IMG_2196 IMG_2199 IMG_2203 IMG_2204 IMG_2205 IMG_2207The potatoes were cooked just right and riced.IMG_2212Freshly grated Parmesan makes all the difference.IMG_2213I like a lot of pepper, and it is still hard to taste, but so important to get potatoes seasoned properly. And that is what proper seasoning is. One should not taste with the salt or the pepper. The flavour of the food should (not-so-simply) be significantly enhanced.IMG_2220 IMG_2224Perfect for slathering over the meat layer. Which, I must add, contains very little meat and a lot of economic nutrients.IMG_2226 IMG_2227The sun was setting, but is this not gorgeous in its simplistic glory?IMG_2229 IMG_2231Where is the glory in this dish? It is really in the story. It is with the memory each person holds of the family around the kitchen table sharing stories of the day, giggling, and digging in, bite after bite, year after year. The taste and texture of this dish is worked into the vivid memories of a happy family life. That is where the glory is.IMG_2258 IMG_2239That is why  Pâté Chinois is an iconic Québécois dish, just as Canadian Shepard’s Pie.IMG_2244  IMG_2257Thank you for the motivation and inspiration, Lindsey. Now, would my French Canadian readers please chime in and let the discussion begin. Whose mother’s is the best? How do you make Pâté Chinois at your house?

5.0 from 1 reviews
Traditional Quebequois Pâté Chinois
Prep time
Cook time
Total time
This is a traditional Québécois dish similar to Sheppard's Pie that is true home food inside of every French Canadian home. Each has their own version, of course!
Recipe type: Main: Casserole
Cuisine: French Canadian
Serves: 8-10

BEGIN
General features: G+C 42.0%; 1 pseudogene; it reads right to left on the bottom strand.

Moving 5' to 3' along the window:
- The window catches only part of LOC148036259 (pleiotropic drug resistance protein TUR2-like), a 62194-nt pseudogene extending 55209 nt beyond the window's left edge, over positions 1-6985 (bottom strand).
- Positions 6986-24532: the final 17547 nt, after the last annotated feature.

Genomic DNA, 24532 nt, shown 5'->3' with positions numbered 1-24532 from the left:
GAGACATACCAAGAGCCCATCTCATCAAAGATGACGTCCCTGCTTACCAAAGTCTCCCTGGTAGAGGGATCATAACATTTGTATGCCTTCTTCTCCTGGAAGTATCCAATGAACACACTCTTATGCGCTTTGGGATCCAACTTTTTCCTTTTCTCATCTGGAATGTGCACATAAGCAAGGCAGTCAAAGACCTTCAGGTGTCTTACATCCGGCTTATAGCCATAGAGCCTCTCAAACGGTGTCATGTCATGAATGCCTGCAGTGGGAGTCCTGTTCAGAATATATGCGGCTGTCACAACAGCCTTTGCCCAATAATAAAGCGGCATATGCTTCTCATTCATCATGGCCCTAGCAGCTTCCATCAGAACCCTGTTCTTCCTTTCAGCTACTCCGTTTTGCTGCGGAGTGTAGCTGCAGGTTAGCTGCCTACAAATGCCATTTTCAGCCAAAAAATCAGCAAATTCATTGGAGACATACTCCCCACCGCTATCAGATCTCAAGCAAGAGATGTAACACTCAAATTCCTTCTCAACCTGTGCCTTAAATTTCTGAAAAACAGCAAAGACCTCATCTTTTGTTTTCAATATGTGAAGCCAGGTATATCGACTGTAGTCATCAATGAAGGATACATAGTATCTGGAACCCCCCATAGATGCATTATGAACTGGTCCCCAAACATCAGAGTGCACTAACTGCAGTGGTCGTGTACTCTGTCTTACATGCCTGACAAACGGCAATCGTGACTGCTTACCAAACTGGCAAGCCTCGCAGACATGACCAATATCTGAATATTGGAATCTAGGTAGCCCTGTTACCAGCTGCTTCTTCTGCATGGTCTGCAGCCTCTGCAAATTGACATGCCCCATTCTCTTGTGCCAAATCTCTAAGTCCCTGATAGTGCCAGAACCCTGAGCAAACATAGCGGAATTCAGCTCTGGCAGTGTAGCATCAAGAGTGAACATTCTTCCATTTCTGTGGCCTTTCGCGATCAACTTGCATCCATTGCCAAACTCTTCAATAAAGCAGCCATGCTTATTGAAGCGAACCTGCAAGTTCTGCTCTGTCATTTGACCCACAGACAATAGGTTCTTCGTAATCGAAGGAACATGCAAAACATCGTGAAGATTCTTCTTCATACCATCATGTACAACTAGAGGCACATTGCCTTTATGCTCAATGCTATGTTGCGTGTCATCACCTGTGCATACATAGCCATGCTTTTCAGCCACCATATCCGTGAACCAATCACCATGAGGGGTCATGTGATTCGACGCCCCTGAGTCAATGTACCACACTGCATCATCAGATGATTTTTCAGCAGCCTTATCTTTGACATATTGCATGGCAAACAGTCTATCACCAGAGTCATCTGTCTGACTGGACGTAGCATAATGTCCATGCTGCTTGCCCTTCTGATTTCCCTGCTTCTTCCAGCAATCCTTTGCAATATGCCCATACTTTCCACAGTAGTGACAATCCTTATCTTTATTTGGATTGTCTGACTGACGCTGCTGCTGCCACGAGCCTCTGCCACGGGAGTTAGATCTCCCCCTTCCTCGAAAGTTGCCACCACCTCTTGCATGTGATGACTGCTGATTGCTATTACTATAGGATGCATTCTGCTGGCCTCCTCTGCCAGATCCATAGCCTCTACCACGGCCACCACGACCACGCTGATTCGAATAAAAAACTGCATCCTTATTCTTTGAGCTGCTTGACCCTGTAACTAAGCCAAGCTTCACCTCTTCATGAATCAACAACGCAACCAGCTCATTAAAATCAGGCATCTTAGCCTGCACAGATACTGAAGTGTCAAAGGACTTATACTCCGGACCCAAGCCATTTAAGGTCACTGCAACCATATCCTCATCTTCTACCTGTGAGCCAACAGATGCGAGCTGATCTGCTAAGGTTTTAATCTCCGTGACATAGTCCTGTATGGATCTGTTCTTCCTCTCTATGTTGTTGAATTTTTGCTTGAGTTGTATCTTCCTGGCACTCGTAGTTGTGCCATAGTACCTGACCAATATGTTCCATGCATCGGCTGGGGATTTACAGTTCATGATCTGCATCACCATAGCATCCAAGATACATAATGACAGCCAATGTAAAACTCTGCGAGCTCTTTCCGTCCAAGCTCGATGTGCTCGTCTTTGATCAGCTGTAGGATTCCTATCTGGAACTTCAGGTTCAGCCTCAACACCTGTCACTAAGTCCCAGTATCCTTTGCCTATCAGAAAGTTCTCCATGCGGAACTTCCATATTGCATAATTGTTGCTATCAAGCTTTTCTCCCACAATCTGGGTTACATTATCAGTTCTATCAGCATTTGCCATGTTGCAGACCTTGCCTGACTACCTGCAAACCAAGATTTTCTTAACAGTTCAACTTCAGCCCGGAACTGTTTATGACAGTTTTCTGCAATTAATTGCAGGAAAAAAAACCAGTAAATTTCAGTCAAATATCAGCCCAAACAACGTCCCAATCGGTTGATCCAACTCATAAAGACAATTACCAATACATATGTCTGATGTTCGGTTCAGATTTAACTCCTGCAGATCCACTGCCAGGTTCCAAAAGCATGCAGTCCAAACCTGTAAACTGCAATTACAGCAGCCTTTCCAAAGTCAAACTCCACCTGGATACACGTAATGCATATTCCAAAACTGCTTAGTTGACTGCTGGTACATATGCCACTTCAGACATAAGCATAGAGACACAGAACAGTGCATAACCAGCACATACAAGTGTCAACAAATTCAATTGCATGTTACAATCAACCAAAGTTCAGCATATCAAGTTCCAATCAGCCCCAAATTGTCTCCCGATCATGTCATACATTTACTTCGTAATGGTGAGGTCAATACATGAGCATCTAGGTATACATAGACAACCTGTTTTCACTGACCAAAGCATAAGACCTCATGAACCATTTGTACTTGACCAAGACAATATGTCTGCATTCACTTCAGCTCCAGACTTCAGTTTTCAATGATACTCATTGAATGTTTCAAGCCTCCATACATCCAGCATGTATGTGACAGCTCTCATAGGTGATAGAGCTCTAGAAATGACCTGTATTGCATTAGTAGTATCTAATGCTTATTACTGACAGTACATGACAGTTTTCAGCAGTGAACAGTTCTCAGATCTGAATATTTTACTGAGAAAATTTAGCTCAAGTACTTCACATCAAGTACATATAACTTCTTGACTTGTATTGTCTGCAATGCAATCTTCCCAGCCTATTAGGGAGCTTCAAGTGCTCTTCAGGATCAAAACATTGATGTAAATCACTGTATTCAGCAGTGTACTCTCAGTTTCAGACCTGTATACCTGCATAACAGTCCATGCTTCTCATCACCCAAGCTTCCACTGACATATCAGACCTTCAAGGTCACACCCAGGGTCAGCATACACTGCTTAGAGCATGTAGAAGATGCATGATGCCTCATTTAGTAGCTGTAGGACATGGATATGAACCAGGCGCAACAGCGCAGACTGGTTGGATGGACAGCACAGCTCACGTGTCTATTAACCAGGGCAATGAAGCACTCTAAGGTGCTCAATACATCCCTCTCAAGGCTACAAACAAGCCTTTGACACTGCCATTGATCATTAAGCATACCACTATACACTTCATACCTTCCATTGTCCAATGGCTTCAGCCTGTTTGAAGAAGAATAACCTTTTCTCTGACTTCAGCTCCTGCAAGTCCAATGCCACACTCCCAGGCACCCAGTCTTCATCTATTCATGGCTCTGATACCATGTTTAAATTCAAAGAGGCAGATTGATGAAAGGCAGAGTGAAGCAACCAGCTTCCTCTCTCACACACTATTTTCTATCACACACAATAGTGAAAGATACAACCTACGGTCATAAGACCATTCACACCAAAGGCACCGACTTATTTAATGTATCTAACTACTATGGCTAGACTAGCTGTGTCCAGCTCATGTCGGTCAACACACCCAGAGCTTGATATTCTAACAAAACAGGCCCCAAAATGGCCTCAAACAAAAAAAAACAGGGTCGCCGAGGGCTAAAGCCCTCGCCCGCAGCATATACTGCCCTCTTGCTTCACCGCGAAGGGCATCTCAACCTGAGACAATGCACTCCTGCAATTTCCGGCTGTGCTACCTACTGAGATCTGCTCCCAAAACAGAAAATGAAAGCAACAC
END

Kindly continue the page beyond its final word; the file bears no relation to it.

• 1 pound organic, grass fed, know-your-farmer ground beef
  • 1 tablespoon garlic powder
  • ½ cup wine
  • extra virgin olive oil (amounts within instructions)
  • ½ cup each diced zucchini, chopped onion, diced red pepper, diced button mushrooms
  • 4 ears fresh corn
  • 3 sprigs of fresh thyme
  • 3 tablespoons butter
  • 2 tablespoons all purpose flour
  • 1 cup whole milk
  • 1 cup homemade ketchup (recipe here)
  • 1.3 kilo potatoes, boiled and riced
  • 100g Parmesan cheese, freshly grated
  • ⅓ cup butter
  • salt and freshly ground pepper (amounts within instructions)
  1. Brown one pound of extra lean ground beef in a large non stick skillet with 2 tablespoons of olive oil and a half teaspoon each salt and pepper and the garlic powder; add half of the wine to the bottom of the pan with the beef to de-glaze the pan
  2. Boil the potatoes at the same time, watching carefully to ensure they are cooked properly (instructions follow)
  3. Remove beef; in the same pan, sauté onions, mushrooms, zucchini, and red pepper over medium high heat in 1 teaspoon of extra virgin olive oil until the onions are soft and translucent and the mushrooms begin to release their water; season with ¼ tsp each salt and pepper
  4. De-glaze the pan with the remaining wine; simmer until the alcohol has evaporated and set aside
  5. Add the ground beef back into to the pan and stir to combine
  6. Meanwhile, remove the kernels from four ears of fresh corn, add the tiny leaves from the 3 sprigs of fresh thyme; sauté for 8 minutes in 2 tablespoons of butter over medium heat, stirring well; add ¼ teaspoon freshly ground pepper and ½ teaspoon of salt with a tablespoon of all purpose flour and continue to sauté another minute
  7. Add the cup of milk over medium heat; stir until thickened
  8. Preheat the oven to 350°F
  9. Combine the corn mixture with the meat mixture; add the one cup of homemade ketchup (or oven roasted fresh tomatoes)
  10. Pour into a 9 x 13 oiled baking dish
  11. Boil potatoes in their skins until tender; using a potato ricer, rice into a bowl
  12. Add the freshly grated Parmesan cheese, ½ teaspoon freshly grated pepper and ⅓ cup soft butter; using a wooden spoon, mix to combine well
  13. Spread evenly over the ground beef and vegetables with an off-set spatula; poke holes into the surface to allow steam to excape
  14. Bake in a 375°F oven for 50 minutes, until bubbly and golden
Instructions for Potatoes
  1. Clean potatoes, leave whole (select ones similar in size so they will cook at the same rate)
  2. Place into medium stainless steel pan with tight fitting lid; cover with water
  3. Add 2 teaspoons of salt to the water; turn the burner on high and bring to a boil